James May: BBC has double standards


Ex Top Gear presenter James May considers it unfair to Chris Evans that the BBC chose to air a ‘brilliant’ Top Gear compilations during the Christmas holidays. May has accused the BBC of double standards, suggesting that it was unfair of them to air the two-part Christmas special, showcasing how brilliant the previous version of Top Gear was.

He told Radio Times: “The BBC may have ruled me out, but I don’t rule out the BBC. I was surprised they showed lots of Top Gear compilations over Christmas. I thought, ‘Oh, so now they’re celebrating us,’ but I also thought it’s harsh on Chris Evans. Just as he’s trying to launch his version of the programme, the BBC is saying, ‘Look how brilliant it was before.'”

As you’ve most likely read already, rumours are swirling that the new Evans’s version of the show, due to begin May 8th, is going anything but smoothly. The BBC insists that production is on schedule, and some sources suspect that rumours about Evans may have emanated from the camp of one of the show’s former hosts. One show insider said that tabloid claims that Evans was unable to talk to the camera while driving were “absolute nonsense”, adding that the corporation planned to release footage of the presenter doing just that.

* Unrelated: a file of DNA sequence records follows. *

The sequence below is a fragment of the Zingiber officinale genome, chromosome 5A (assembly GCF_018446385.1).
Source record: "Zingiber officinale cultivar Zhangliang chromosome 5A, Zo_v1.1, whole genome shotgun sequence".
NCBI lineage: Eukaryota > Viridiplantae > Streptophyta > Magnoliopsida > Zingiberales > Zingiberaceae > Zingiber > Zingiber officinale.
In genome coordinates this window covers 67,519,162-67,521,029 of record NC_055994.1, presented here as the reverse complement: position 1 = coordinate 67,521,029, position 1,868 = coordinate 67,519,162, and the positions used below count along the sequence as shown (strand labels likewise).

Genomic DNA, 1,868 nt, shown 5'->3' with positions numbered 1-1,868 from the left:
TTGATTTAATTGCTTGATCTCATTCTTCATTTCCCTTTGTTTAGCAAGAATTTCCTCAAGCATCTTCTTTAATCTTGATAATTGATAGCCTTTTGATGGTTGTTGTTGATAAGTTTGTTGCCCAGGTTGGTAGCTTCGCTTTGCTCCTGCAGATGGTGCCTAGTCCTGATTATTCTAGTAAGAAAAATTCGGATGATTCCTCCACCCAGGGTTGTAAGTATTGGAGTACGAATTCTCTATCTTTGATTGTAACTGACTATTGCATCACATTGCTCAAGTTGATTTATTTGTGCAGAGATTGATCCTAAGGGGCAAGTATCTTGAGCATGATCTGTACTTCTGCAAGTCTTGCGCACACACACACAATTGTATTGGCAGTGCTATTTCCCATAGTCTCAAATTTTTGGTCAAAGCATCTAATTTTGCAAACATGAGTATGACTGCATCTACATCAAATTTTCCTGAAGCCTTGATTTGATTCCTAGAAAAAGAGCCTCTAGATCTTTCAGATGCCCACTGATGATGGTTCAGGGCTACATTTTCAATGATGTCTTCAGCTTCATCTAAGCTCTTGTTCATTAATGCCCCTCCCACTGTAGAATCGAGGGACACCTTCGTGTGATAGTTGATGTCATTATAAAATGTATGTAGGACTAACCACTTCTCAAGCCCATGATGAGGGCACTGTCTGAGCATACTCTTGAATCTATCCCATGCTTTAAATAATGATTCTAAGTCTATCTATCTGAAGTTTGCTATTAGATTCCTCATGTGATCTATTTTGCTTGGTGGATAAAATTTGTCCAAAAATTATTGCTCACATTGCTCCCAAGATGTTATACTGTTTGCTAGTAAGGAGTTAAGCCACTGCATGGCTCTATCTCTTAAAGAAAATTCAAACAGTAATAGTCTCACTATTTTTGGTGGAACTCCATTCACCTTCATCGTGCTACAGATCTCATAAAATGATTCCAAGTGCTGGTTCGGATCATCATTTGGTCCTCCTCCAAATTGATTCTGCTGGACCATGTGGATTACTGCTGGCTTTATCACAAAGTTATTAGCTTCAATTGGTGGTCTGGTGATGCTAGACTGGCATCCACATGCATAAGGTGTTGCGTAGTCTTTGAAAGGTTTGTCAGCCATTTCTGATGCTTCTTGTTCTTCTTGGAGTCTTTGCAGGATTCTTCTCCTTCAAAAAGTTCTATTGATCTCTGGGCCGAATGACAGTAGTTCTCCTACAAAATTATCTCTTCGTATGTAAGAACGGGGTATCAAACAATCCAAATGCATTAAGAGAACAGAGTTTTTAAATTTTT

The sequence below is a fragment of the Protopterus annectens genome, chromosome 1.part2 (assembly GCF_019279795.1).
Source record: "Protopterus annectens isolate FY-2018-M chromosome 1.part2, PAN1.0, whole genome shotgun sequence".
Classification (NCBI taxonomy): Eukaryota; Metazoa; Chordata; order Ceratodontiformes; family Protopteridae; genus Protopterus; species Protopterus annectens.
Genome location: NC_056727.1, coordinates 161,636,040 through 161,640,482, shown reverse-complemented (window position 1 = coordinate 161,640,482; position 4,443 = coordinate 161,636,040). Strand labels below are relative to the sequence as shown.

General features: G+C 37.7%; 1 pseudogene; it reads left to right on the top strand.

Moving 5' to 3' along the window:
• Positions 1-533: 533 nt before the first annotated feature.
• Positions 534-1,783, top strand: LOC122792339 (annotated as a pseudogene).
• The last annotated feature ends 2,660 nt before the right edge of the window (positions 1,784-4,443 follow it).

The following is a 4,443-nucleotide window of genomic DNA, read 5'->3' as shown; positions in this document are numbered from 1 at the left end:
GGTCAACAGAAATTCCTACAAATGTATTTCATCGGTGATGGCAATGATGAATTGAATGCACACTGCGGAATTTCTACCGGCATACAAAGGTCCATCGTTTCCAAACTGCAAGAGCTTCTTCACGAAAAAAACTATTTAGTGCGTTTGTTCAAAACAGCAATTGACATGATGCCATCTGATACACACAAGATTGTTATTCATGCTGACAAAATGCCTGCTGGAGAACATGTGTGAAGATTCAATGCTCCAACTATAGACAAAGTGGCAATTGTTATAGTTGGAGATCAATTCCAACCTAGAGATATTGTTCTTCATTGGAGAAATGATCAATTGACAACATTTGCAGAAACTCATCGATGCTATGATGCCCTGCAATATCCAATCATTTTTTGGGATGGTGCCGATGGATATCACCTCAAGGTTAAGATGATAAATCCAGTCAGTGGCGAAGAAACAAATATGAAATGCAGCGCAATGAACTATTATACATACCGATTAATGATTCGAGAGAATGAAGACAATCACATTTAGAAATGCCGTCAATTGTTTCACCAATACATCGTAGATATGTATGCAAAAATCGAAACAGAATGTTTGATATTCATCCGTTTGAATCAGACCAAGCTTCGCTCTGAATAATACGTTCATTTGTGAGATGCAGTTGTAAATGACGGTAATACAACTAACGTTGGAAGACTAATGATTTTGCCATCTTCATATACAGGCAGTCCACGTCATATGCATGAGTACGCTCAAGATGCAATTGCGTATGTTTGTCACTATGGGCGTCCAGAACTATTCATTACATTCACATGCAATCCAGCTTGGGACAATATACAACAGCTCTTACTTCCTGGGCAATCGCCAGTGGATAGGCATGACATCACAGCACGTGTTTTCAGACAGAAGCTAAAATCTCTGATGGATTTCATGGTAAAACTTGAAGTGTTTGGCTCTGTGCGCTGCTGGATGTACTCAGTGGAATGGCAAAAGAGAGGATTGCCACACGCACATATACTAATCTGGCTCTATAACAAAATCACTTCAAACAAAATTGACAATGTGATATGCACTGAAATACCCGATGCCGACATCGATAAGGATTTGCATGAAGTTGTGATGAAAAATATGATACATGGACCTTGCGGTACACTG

May also said: “I’d like to see Chris’s Top Gear do well. It’s a ballsy call to continue it. I wouldn’t want to be the one presenting it when we’d just finished, but there must be a way of reinventing it. We always said it would survive beyond us. I think the stories about Chris’s version being in trouble might be an elaborate hoax, before it explodes onto our screens in brilliance.”

Frustratingly, May again refused to respond on the specifics of the new Amazon show, although he said it definitely wouldn’t be called Gear Knobs. Other then that, he did mention that he broke his right arm last autumn, after he fell over, but also said he simply couldn’t see how his new Amazon show could fail. “How could it? There are too many people who like us messing around with cars. It would need some sudden seismic viewing shift, for reasons no one could possibly understand. Nor can it detract from what we achieved with Top Gear, because we won’t be just another version on another platform. What’s the point?”